Behold Christ

Stephen Rudge, Winshill, England

Category: Exposition

Precious Seed

The word ‘behold’ is often used in the gospel narratives and the Acts. The word calls our attention to look at, hear or understand the given subject. Many different words found in the original are translated in our Authorised Version, ‘behold‘, but we will just deal with two in our consideration, both of which come from the same root word eidon, ‘to see’.1

As believers in the Lord Jesus our earnest hope and joy will be, one day soon, to look upon Him. Often, as we gather, our minds are drawn again with anticipation to the day when faith will give way to sight and mortality to immortality. That anticipation need not be limited just to those times, but become our daily expectation. At His coming this will then be a physical reality, yet in anticipation of it we can still 'Behold Him' and feast our eyes upon our Beloved. Let us look again with some of those who, in our Lord’s day, said in effect ‘behold Christ’ and 'Look upon Him'.


Luke tells us he was ‘just and devout, and waiting . . .’, Luke 2. 25. These are characteristics that should be found in us. To be ‘just’ or to do that which is ‘right’ to all men, is to emulate Christ. The very same word is used as a title for the Lord Jesus in the preaching of Peter ‘ye denied the Holy One and the Just’, Acts 3. 14. Simeon was also ‘devout’. He was aware of the presence and claims and promises of God, so he waited. We also wait, though not strictly for ‘the consolation of Israel’, 2. 25, but for ‘that blessed hope, and the glorious appearing of the great God and our Saviour Jesus Christ’, Titus 2. 13.

On a daily basis our expectation should mirror Simeon’s experience. We hope but he knew ‘that he should not see death until he had seen the Lord’s Christ’, 2. 26. How lovely to note that Simeon was in the right place when He came for he was in ‘the temple’. At last he beheld the Christ and said ‘behold this child is set for the fall and rising again of many in Israel’, 2. 34. ‘Behold this child’, how humbling to consider, God in the likeness of sinful flesh, as a child, held in the arms of a sinner. The One at whose word the very world was brought into being.


Many years later when the Lord Jesus began His public ministry another called those around him to look upon Christ but in a very different way. ‘Behold the Lamb of God’ he said, ‘which taketh away the sin of the world’, John 1. 29. Look not now upon the Child but the Lamb. Simeon rejoiced when he saw the Person of salvation, Luke 2. 30, John declared the pathway of salvation, a sacrificial one. As the forerunner, John was true to his calling making plain the identity and purpose of the Christ. Year by year a lamb was taken and offered but never was the Lamb of God revealed until now. Many of those that pressed in upon the Baptist must have grasped the significance of his words and looked in wonder at the Saviour before them.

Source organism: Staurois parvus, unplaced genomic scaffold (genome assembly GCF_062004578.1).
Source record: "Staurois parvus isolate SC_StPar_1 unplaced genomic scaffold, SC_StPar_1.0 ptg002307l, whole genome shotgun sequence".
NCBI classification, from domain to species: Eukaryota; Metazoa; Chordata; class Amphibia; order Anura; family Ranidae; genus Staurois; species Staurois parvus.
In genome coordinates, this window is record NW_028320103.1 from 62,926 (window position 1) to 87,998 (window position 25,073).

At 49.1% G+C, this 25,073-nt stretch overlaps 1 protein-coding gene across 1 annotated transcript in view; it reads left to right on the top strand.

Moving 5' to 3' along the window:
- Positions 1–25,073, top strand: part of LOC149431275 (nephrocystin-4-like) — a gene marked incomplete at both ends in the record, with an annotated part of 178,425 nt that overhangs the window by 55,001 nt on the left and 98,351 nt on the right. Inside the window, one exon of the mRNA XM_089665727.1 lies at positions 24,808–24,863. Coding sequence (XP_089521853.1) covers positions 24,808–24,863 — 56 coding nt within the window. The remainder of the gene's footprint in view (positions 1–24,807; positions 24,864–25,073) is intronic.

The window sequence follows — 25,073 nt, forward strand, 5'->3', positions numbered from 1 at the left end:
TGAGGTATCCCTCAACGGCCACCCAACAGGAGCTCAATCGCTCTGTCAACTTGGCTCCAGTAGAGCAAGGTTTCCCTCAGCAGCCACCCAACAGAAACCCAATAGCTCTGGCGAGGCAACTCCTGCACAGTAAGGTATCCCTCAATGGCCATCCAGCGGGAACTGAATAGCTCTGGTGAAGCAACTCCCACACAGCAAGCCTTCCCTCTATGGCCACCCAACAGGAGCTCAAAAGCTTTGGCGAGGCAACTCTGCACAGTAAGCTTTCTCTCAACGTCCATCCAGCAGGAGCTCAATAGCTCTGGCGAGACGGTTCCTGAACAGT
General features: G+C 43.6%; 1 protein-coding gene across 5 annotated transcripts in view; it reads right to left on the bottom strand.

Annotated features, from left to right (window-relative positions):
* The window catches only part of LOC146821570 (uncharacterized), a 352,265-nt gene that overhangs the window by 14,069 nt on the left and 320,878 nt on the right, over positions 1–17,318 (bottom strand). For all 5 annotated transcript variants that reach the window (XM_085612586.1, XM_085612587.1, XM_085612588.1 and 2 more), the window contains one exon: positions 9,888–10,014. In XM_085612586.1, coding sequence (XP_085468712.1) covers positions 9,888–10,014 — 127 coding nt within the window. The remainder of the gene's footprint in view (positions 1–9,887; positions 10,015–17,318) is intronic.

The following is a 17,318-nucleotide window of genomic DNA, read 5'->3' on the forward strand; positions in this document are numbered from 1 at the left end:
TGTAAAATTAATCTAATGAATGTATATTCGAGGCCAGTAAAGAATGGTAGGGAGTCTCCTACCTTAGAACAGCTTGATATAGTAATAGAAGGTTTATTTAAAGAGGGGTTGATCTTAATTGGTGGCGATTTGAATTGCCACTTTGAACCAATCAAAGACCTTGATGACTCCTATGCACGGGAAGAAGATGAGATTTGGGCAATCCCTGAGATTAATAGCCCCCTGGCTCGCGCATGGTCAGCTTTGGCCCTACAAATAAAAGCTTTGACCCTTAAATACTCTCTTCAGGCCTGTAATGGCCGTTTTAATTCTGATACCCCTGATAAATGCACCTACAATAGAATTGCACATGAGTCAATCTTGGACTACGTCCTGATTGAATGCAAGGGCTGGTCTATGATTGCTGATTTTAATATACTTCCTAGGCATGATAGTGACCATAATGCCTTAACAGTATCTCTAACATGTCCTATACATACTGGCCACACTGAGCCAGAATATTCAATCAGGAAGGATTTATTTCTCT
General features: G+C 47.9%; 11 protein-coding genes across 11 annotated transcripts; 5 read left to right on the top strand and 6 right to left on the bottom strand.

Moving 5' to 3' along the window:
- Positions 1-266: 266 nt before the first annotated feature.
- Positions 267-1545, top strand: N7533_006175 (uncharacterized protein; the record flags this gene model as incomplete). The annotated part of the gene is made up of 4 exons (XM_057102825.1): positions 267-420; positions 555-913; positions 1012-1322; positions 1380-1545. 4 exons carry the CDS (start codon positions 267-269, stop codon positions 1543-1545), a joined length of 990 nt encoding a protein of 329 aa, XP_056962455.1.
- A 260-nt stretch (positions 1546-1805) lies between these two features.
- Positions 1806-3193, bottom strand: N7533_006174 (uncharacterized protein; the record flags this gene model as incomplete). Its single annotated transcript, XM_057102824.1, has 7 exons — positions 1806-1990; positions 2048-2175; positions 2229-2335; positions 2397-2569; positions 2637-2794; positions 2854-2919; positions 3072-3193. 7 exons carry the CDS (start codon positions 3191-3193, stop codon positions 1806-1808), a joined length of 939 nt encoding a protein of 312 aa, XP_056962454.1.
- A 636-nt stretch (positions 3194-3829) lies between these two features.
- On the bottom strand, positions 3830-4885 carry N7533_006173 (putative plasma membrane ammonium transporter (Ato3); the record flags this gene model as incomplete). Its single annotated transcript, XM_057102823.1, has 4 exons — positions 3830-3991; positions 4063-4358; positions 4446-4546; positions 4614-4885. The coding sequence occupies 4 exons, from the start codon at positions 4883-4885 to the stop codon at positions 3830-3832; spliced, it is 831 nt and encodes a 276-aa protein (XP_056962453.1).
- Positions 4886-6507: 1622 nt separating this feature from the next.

It was not only godly men that called others to look upon Christ for Pilate also did the same. After the soldiers had mocked the Lord Jesus, Pilate tells the Jews that he will bring Him out to them that they might know he finds no fault in Him, attempting to wash his hands of the whole matter. The Lord Jesus comes forward, ‘wearing the crown of thorns, and the purple robe. And Pilate saith unto them, “Behold the man!”’, John 19. 5. Oh yes, He was a man but a man like no other! What had the people said of Him? ‘Never a man spake like this man’, John 7. 46, and the disciples, ‘What manner of man is this that even the winds and the sea obey Him?’, Mark 4. 41. This was a man that was verily God.

What an indictment against humanity the picture is now. Not just a man, but God, on trial, and that before a troubled Governor and the religious leaders of the Jews enraged with jealousy against Him. ‘Behold the man’, in meekness and humility, not so much as opening His mouth to defend His cause. ‘When he was reviled, he reviled not again; when he suffered, he threatened not; but committed himself to him that judgeth righteously’, 1 Pet. 2. 23.


Within hours the Lord Jesus is brought out again into Gabbatha, the Judgment Place. Again Pilate exhorts the Jews to look upon Christ saying, ‘Behold your King!’, John 19. 14. No one had greater claim to any throne than Christ and none had more fully demonstrated that right. ‘Behold, thy King cometh unto thee’ said the prophet of old, ‘He is just, and having salvation: lowly and riding upon an ass, and upon a colt the foal of an ass’, Zech. 9. 9. How they prided themselves on knowing the Scriptures and yet how blind they were. How careful we too need to be ‘lest being lifted up with pride’ we ‘fall into the condemnation of the devil’, 1 Tim. 3. 6. Beware of knowledge that becomes blind bondage to a cause that is not of God and obstructs us seeing Him.


Finally, let us draw near and hear the words of the Saviour Himself as He requests a doubtful Thomas to ‘reach hither thy finger, and behold my hands’, John 20. 27. Thomas must have been a broken man that day, his eyes opened to God’s mighty plan of salvation and the reality of a living Saviour. What is our response to Christ as once again His tender voice is heard, ‘behold my hands’? Marked by Calvary, marked by love for the sinner, marked by you and me. Are we not encouraged to love Him more, to serve Him better and to tell others of His saving grace? If every day when seeing Him who is invisible by faith, we stop, and have this blessed thought, ‘it may be today that I behold Christ, then surely our lives will be more for Him and less for us.

1. See ‘Behold’ (No. 4) W. E. Vine‘s Expository Dictionary of Bible Words.